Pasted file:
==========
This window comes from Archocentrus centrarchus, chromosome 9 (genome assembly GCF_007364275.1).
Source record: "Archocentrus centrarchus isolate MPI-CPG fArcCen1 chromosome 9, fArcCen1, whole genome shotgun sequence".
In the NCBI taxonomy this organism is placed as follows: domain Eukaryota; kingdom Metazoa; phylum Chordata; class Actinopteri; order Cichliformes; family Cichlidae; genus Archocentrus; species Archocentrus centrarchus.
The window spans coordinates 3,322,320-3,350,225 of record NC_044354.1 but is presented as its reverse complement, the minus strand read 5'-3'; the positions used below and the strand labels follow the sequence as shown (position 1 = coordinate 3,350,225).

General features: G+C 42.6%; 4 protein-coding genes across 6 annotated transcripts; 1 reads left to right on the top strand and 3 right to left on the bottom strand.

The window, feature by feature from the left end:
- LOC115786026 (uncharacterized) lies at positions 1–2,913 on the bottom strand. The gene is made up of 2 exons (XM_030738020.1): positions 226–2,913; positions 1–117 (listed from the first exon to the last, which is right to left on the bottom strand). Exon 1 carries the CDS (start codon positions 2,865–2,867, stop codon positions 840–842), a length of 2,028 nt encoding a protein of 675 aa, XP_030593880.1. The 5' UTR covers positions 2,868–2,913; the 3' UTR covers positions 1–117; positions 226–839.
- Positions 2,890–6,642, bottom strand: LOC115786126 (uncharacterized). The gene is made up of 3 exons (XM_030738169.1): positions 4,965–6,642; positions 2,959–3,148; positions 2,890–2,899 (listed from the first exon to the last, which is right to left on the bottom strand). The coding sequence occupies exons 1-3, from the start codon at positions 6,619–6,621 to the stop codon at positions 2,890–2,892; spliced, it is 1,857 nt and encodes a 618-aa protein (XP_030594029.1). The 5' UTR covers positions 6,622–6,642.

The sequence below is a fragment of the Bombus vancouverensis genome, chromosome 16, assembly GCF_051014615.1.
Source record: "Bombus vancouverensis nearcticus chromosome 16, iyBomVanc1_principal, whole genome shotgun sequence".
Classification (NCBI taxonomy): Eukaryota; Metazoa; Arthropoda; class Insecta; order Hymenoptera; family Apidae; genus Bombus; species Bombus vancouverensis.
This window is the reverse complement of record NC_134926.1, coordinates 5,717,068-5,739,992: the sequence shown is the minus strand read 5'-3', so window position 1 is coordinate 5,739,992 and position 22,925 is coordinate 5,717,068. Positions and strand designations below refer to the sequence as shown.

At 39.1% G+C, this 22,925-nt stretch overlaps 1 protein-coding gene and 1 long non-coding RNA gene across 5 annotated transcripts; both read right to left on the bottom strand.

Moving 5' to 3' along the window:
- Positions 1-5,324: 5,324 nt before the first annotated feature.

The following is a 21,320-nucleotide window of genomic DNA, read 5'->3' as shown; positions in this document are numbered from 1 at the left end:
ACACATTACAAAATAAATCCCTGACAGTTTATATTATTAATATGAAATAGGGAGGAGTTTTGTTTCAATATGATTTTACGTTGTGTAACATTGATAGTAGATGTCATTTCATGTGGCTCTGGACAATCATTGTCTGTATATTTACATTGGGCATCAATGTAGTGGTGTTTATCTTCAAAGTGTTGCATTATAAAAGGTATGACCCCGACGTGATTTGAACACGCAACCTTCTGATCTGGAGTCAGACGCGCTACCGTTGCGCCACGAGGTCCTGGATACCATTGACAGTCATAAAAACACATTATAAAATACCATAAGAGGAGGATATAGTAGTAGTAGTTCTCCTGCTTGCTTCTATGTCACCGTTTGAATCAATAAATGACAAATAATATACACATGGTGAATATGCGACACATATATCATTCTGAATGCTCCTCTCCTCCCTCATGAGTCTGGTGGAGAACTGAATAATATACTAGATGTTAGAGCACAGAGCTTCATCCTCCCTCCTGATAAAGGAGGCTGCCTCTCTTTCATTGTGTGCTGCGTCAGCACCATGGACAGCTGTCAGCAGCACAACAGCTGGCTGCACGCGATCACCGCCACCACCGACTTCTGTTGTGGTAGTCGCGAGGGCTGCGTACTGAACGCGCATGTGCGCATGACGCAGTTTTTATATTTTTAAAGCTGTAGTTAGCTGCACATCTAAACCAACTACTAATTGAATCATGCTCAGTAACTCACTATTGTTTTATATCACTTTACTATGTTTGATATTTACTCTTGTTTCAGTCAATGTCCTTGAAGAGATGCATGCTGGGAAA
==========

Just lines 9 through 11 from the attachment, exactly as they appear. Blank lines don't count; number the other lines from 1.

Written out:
The sequence below is a fragment of the Bombus vancouverensis genome, chromosome 16, assembly GCF_051014615.1.
Source record: "Bombus vancouverensis nearcticus chromosome 16, iyBomVanc1_principal, whole genome shotgun sequence".
Classification (NCBI taxonomy): Eukaryota; Metazoa; Arthropoda; class Insecta; order Hymenoptera; family Apidae; genus Bombus; species Bombus vancouverensis.